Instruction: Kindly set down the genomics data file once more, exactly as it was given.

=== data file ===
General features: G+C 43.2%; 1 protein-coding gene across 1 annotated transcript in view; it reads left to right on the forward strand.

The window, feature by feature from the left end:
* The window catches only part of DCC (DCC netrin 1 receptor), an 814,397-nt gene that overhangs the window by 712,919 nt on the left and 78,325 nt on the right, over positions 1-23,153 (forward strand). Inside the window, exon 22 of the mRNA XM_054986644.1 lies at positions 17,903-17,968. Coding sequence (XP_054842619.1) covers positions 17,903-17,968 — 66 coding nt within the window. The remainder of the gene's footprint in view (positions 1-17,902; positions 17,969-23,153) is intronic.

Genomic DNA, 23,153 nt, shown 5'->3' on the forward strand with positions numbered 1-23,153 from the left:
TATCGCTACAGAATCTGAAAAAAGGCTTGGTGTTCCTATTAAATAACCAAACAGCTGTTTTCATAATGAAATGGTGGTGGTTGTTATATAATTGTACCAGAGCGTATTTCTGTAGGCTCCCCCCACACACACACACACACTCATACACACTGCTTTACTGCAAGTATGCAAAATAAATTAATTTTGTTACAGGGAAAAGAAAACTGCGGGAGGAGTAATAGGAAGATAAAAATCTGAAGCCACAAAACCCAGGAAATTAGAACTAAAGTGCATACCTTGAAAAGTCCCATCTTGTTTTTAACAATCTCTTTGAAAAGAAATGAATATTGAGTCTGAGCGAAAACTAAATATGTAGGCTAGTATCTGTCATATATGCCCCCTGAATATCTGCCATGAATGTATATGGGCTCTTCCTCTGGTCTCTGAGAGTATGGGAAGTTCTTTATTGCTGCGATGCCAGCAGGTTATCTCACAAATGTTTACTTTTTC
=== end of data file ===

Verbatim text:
General features: G+C 43.2%; 1 protein-coding gene across 1 annotated transcript in view; it reads left to right on the forward strand.

The window, feature by feature from the left end:
* The window catches only part of DCC (DCC netrin 1 receptor), an 814,397-nt gene that overhangs the window by 712,919 nt on the left and 78,325 nt on the right, over positions 1-23,153 (forward strand). Inside the window, exon 22 of the mRNA XM_054986644.1 lies at positions 17,903-17,968. Coding sequence (XP_054842619.1) covers positions 17,903-17,968 — 66 coding nt within the window. The remainder of the gene's footprint in view (positions 1-17,902; positions 17,969-23,153) is intronic.

Genomic DNA, 23,153 nt, shown 5'->3' on the forward strand with positions numbered 1-23,153 from the left:
TATCGCTACAGAATCTGAAAAAAGGCTTGGTGTTCCTATTAAATAACCAAACAGCTGTTTTCATAATGAAATGGTGGTGGTTGTTATATAATTGTACCAGAGCGTATTTCTGTAGGCTCCCCCCACACACACACACACACTCATACACACTGCTTTACTGCAAGTATGCAAAATAAATTAATTTTGTTACAGGGAAAAGAAAACTGCGGGAGGAGTAATAGGAAGATAAAAATCTGAAGCCACAAAACCCAGGAAATTAGAACTAAAGTGCATACCTTGAAAAGTCCCATCTTGTTTTTAACAATCTCTTTGAAAAGAAATGAATATTGAGTCTGAGCGAAAACTAAATATGTAGGCTAGTATCTGTCATATATGCCCCCTGAATATCTGCCATGAATGTATATGGGCTCTTCCTCTGGTCTCTGAGAGTATGGGAAGTTCTTTATTGCTGCGATGCCAGCAGGTTATCTCACAAATGTTTACTTTTTC